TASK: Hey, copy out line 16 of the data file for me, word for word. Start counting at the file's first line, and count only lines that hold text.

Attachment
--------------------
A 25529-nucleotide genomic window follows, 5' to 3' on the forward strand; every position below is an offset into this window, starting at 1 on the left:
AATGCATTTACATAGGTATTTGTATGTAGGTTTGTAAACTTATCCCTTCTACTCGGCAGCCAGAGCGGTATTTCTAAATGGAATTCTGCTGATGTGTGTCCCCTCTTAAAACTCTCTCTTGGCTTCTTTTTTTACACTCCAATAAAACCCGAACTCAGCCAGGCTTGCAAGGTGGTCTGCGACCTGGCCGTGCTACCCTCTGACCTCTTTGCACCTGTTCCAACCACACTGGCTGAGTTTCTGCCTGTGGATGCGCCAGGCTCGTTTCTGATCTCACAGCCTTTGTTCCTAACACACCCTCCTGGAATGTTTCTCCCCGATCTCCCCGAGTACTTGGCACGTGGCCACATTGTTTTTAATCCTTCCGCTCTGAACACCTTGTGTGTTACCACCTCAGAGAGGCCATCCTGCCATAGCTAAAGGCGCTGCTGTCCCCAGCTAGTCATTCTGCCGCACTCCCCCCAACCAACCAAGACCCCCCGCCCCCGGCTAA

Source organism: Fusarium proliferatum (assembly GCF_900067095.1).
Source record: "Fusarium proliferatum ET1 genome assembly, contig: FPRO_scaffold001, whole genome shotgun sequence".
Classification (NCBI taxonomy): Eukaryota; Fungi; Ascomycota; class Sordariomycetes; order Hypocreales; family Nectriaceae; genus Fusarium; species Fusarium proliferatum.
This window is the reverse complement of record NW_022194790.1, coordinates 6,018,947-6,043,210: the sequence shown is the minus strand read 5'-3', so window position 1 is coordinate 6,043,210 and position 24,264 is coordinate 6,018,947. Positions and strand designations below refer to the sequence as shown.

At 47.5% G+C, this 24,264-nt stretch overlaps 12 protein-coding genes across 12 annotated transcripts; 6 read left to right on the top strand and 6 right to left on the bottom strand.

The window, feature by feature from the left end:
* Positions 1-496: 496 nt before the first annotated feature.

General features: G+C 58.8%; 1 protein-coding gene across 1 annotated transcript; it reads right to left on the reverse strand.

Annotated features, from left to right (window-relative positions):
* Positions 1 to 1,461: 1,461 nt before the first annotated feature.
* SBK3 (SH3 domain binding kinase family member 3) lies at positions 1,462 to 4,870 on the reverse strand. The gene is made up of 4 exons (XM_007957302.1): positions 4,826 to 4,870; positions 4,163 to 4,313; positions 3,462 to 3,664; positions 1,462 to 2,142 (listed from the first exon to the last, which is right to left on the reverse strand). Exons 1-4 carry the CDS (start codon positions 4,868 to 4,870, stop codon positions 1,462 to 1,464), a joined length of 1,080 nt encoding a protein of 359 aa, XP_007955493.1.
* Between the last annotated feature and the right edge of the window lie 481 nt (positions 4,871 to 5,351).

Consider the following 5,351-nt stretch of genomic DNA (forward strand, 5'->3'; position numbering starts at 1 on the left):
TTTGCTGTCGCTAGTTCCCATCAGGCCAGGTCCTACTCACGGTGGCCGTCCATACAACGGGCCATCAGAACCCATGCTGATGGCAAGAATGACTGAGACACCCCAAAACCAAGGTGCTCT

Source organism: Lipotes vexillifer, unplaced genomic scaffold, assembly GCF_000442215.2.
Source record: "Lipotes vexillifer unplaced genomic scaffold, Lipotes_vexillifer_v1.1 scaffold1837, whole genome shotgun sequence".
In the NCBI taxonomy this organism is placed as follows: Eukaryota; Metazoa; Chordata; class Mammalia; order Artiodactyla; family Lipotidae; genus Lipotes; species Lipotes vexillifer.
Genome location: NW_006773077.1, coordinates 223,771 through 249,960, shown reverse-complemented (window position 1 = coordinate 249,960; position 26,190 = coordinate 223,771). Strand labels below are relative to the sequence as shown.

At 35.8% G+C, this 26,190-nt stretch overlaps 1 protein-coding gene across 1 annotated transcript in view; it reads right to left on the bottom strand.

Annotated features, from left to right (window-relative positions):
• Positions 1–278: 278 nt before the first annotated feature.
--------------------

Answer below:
TTTGCTGTCGCTAGTTCCCATCAGGCCAGGTCCTACTCACGGTGGCCGTCCATACAACGGGCCATCAGAACCCATGCTGATGGCAAGAATGACTGAGACACCCCAAAACCAAGGTGCTCT